FTSE 100 stocks can be great for high dividend yields and sometimes even cheap share prices. The mature businesses, which have grown to become the largest listed firms, often (but not always) generate large amounts of cash and return this to shareholders. This can be profitable, if a little unexciting, and their share prices tend on the whole to be more steady compared to smaller companies.
FTSE 100 company making its money in the US
Ashtead is a construction equipment hire business, making most of its money in the US. Therefore, it can be expected to benefit in the coming years from the infrastructure spending unleashed by Joe Biden. The US Senate recently struck an agreement for a $1.2trn (£860bn) infrastructure bill. That will require a lot of machinery, which Ashtead’s Sunbelt business can provide.
Historically, growth has been very strong and management has been very good at boosting returns on capital employed. These are great signs. Return on equity is about 22. Revenue went from £2.55bn in 2016 to £5bn in 2021. It’s forecast to rise to £5.73bn by 2022.
I feel it’s always prudent as an investor to consider what the downside could be. So what could go wrong and make the share price fall? One issue would be any surprise hit to the US economy. Equipment rental is capital-intensive and can be cyclical, so the industry goes through boom and bust times. Ashtead needs the economy to be doing pretty well to prosper. Another would be a rise in interest rates, as the group carries £4.2bn of net debt.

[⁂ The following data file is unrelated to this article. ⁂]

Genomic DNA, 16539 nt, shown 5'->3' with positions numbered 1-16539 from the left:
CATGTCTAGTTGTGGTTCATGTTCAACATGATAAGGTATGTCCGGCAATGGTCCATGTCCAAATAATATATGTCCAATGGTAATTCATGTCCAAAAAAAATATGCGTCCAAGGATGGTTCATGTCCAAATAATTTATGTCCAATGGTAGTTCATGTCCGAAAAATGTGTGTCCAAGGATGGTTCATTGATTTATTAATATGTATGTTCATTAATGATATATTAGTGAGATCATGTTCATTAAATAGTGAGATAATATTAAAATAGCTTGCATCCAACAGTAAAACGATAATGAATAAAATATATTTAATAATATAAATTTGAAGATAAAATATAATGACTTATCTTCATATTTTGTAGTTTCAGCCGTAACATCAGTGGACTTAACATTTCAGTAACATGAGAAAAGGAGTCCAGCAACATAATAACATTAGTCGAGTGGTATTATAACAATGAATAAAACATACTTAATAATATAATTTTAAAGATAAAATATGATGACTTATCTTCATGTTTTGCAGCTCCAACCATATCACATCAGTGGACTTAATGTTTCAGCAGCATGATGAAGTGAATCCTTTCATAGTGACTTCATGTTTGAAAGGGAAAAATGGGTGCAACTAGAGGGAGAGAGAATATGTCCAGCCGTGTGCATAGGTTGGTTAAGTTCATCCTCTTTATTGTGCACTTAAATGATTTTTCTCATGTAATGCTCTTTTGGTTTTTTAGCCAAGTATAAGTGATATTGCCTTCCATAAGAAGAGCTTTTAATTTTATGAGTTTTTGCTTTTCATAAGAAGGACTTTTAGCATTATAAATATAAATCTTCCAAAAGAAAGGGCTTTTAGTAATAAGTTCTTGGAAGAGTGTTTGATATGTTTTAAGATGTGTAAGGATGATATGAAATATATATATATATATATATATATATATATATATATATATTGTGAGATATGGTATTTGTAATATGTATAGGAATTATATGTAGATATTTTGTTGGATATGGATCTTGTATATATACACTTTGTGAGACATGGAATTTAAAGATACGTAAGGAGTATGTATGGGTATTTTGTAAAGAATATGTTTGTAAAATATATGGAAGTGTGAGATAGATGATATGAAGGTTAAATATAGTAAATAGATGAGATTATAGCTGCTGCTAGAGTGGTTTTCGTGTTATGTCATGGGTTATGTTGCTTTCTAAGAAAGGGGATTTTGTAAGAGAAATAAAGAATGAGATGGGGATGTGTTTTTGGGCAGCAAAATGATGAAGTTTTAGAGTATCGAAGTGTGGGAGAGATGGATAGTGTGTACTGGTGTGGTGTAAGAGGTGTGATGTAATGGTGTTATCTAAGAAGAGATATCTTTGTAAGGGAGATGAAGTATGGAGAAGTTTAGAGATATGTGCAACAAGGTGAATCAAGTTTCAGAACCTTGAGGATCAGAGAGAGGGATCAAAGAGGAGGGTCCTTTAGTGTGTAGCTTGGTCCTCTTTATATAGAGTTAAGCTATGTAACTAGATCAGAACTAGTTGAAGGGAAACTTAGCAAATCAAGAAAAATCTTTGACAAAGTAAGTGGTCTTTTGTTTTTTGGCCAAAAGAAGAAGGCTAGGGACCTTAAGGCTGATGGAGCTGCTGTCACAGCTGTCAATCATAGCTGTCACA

Entain is another business looking over the pond for its success. The liberalisation of gambling legislation in the US has given new impetus to UK-listed shares and made them acquisition targets. Caesars bought William Hill for £2.9bn, for instance.
In the US, Entain operates BetMGM, a joint-venture with MGM Resorts. The partnership was created to “capitalise on the opportunities presented by the regulation of sports betting and gaming”. And it has done well. According to recent results, it’s the number two operator of sports betting and iGaming across the US with a 21% market share.
In the first half of 2021, growth at Entain was strong. It stated that total group net gaming revenue grew 11% in H1 and 42% in Q2.
When considering the downside, the big one is any stalling or reversal around gambling licences and rules in the US. Also, Entain has made massive acquisitions in the past and as a result, still has a substantial retail gambling business. That makes it a lower-margin business than online-only competitors.
I think that overall, despite the risks, Ashtead and Entain are both FTSE 100 stocks with very significant growth potential. I’ll consider adding both to my portfolio when I have enough cash and if the share prices dip.
Andy Ross owns no share mentioned. The Motley Fool UK has no position in any of the shares mentioned. Views expressed on the companies mentioned in this article are those of the writer and therefore may differ from the official recommendations we make in our subscription services such as Share Advisor, Hidden Winners and Pro. Here at The Motley Fool we believe that considering a diverse range of insights makes us better investors.